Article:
All of it, without having to deploy extra infrastructure to handle our user’s application load or ask them to configure how the serverless functions should be deployed. It really feels like magic! Now, let’s dive into the internals of how we use Cloudflare to run our Xata Workers.

For every workspace in Xata we create a Worker Namespace, a Workers for Platform concept to organize Workers and restrict the routing between them. We used Namespaces to group and encapsulate the different functions coming from all the databases built by a client or team.

When a user deploys a Xata Worker, we create a new Worker Script, and we upload the compiled code to its Namespace. Each script has a unique name with a compilation identifier so that the user can have multiple versions of the same function running at the same time.

During the compilation, we inject the database connection details and the database name. This way, the function can connect to the database without leaking secrets and restricting the scope of access to the database, all of it transparently for the developer.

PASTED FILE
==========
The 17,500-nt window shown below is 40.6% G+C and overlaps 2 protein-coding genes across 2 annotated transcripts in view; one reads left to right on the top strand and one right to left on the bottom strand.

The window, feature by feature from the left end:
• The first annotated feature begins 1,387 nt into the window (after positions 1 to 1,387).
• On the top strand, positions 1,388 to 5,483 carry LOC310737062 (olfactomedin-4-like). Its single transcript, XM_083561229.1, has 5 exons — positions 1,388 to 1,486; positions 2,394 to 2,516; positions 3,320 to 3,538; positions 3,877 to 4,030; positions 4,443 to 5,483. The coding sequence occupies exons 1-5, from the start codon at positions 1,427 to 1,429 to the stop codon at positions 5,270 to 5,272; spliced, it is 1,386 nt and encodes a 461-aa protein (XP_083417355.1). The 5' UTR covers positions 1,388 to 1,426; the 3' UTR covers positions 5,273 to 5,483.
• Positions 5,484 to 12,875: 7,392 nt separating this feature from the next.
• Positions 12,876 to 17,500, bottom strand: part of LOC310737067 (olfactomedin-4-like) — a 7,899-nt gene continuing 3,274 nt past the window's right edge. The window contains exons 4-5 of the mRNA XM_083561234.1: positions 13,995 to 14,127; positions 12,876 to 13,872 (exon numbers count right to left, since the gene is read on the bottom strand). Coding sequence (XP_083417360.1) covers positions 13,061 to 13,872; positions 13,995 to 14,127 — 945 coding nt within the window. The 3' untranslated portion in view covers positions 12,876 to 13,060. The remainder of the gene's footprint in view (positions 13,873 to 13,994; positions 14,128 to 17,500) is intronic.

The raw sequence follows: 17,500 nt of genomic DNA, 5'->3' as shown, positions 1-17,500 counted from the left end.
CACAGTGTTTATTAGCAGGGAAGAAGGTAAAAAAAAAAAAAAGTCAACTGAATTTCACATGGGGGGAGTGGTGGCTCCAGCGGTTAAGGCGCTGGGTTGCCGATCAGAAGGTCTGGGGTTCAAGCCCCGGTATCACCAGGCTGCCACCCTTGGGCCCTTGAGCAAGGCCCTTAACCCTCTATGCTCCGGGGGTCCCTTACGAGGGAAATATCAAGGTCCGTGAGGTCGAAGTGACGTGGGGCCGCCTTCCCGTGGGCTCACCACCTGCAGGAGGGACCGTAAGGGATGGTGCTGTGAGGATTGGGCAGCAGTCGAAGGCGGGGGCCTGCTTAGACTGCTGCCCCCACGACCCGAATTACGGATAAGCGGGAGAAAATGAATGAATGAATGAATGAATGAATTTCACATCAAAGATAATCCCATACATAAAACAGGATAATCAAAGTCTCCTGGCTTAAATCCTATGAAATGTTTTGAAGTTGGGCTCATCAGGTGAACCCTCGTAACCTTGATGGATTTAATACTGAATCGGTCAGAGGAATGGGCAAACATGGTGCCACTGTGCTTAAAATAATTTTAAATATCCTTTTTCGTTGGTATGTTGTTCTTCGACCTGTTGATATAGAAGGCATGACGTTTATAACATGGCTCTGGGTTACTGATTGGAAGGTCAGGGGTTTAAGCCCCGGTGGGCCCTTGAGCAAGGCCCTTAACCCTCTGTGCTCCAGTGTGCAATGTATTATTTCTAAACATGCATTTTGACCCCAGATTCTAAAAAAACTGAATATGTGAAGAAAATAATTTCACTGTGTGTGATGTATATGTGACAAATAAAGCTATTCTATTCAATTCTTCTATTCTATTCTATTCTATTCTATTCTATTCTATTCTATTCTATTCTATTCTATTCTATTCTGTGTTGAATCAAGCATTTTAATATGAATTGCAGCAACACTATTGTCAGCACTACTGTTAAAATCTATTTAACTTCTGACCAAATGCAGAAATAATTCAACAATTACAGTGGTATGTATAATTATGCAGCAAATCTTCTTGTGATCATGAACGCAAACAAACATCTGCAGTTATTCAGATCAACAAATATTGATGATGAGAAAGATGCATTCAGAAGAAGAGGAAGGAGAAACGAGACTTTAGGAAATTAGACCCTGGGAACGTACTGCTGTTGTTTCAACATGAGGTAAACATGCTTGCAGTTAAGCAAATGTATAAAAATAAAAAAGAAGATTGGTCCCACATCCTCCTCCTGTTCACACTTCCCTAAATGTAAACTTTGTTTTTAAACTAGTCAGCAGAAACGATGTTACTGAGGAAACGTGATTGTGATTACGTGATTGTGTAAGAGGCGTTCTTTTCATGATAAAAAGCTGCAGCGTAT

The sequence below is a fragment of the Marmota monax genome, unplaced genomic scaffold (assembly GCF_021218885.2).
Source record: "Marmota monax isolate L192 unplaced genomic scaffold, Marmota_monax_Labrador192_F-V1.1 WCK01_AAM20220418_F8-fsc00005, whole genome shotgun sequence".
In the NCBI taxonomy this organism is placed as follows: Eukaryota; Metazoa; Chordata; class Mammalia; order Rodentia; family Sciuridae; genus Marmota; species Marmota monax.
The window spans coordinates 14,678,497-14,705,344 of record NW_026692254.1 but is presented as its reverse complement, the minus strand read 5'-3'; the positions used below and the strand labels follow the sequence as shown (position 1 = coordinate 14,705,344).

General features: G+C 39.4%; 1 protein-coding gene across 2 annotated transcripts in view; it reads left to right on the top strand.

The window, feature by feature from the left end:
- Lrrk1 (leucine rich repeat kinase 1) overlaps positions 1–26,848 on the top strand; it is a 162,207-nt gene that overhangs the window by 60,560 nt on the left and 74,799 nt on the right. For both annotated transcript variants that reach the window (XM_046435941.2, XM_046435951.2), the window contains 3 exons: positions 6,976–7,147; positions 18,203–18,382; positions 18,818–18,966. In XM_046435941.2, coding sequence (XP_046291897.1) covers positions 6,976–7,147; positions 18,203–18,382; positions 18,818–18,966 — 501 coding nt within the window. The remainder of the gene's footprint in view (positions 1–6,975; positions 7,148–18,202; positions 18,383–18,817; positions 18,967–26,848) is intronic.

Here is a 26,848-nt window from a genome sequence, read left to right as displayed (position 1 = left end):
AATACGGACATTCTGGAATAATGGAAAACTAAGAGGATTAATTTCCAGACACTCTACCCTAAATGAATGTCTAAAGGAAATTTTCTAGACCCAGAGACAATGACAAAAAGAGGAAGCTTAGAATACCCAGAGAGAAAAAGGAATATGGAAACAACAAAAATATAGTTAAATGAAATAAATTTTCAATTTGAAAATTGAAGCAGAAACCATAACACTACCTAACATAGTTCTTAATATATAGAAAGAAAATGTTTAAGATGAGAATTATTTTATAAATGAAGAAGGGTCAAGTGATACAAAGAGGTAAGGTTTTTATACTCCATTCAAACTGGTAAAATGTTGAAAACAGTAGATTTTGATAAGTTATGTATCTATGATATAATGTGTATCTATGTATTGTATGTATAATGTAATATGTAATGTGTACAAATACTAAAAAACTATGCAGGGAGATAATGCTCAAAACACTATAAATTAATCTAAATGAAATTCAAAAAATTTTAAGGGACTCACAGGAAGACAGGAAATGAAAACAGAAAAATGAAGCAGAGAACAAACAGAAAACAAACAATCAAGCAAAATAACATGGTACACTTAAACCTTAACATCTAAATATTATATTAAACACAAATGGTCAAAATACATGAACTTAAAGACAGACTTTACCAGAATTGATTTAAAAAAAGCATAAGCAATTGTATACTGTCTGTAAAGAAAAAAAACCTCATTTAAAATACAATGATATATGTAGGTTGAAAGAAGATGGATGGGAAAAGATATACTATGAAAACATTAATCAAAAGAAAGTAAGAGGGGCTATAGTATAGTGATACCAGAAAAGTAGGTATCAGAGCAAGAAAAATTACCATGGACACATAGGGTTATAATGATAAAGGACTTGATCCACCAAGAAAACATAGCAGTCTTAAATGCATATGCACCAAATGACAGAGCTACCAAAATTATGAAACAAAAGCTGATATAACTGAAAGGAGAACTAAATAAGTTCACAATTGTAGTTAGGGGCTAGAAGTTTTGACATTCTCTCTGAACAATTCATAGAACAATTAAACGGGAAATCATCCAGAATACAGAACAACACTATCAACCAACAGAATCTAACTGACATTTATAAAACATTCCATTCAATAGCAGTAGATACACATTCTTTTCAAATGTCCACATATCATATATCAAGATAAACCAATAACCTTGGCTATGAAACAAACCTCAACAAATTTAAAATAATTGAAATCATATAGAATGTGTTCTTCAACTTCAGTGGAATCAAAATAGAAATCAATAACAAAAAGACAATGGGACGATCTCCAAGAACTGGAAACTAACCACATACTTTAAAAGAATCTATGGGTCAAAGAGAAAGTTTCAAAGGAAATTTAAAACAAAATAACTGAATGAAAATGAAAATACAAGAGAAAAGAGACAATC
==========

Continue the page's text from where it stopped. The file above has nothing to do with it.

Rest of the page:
When the client-side application runs a Xata Worker, it calls a Dispatcher function that processes the request and calls the correct Worker Script. The dispatcher function is also responsible for configuring the CORS headers and the log drain that can be used by the developer to debug their functions.

Xata Workers: client-side database access without client-side secrets

By using Cloudflare, we are also able to benefit from other products in the Workers ecosystem. For example, we can provide an easy way to cache the results of a query in Cloudflare’s global network. That way, we can serve the results for read-only queries directly from locations closer to the end users, without having to call the database again and again for every Worker invocation. For the developer, it’s only a matter of adding a “cache” parameter to their query with the number of milliseconds they want to cache the results in a KV Namespace.